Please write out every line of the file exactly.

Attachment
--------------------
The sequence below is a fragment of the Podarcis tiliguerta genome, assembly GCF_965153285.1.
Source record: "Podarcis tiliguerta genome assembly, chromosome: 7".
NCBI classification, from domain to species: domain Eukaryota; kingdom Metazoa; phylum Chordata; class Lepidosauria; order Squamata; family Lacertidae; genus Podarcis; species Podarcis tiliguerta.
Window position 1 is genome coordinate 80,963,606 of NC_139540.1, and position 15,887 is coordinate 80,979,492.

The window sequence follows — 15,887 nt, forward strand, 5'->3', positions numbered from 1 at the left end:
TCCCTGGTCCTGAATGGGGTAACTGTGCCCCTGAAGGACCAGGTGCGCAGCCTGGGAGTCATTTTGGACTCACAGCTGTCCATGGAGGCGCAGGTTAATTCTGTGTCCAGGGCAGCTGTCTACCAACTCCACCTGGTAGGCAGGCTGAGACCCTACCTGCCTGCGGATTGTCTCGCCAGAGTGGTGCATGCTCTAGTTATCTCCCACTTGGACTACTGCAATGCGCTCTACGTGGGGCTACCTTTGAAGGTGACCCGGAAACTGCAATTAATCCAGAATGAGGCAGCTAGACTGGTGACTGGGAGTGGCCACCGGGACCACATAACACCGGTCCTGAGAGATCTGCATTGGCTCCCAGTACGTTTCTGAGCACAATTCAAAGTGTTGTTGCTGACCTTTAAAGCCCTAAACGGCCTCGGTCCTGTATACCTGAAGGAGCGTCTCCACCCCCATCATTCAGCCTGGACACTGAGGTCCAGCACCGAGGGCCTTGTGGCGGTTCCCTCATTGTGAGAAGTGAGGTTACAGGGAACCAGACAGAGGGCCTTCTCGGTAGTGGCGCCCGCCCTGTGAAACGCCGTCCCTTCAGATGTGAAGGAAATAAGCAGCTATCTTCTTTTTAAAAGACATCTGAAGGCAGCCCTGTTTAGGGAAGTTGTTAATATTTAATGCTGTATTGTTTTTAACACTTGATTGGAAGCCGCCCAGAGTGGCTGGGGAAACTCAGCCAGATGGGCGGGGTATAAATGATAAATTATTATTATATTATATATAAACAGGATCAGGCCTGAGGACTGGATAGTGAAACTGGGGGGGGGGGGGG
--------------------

The sequence below is a fragment of the Podarcis tiliguerta genome, assembly GCF_965153285.1.
Source record: "Podarcis tiliguerta genome assembly, chromosome: 7".
NCBI classification, from domain to species: domain Eukaryota; kingdom Metazoa; phylum Chordata; class Lepidosauria; order Squamata; family Lacertidae; genus Podarcis; species Podarcis tiliguerta.
Window position 1 is genome coordinate 80,963,606 of NC_139540.1, and position 15,887 is coordinate 80,979,492.

The window sequence follows — 15,887 nt, forward strand, 5'->3', positions numbered from 1 at the left end:
TCCCTGGTCCTGAATGGGGTAACTGTGCCCCTGAAGGACCAGGTGCGCAGCCTGGGAGTCATTTTGGACTCACAGCTGTCCATGGAGGCGCAGGTTAATTCTGTGTCCAGGGCAGCTGTCTACCAACTCCACCTGGTAGGCAGGCTGAGACCCTACCTGCCTGCGGATTGTCTCGCCAGAGTGGTGCATGCTCTAGTTATCTCCCACTTGGACTACTGCAATGCGCTCTACGTGGGGCTACCTTTGAAGGTGACCCGGAAACTGCAATTAATCCAGAATGAGGCAGCTAGACTGGTGACTGGGAGTGGCCACCGGGACCACATAACACCGGTCCTGAGAGATCTGCATTGGCTCCCAGTACGTTTCTGAGCACAATTCAAAGTGTTGTTGCTGACCTTTAAAGCCCTAAACGGCCTCGGTCCTGTATACCTGAAGGAGCGTCTCCACCCCCATCATTCAGCCTGGACACTGAGGTCCAGCACCGAGGGCCTTGTGGCGGTTCCCTCATTGTGAGAAGTGAGGTTACAGGGAACCAGACAGAGGGCCTTCTCGGTAGTGGCGCCCGCCCTGTGAAACGCCGTCCCTTCAGATGTGAAGGAAATAAGCAGCTATCTTCTTTTTAAAAGACATCTGAAGGCAGCCCTGTTTAGGGAAGTTGTTAATATTTAATGCTGTATTGTTTTTAACACTTGATTGGAAGCCGCCCAGAGTGGCTGGGGAAACTCAGCCAGATGGGCGGGGTATAAATGATAAATTATTATTATATTATATATAAACAGGATCAGGCCTGAGGACTGGATAGTGAAACTGGGGGGGGGGGGGG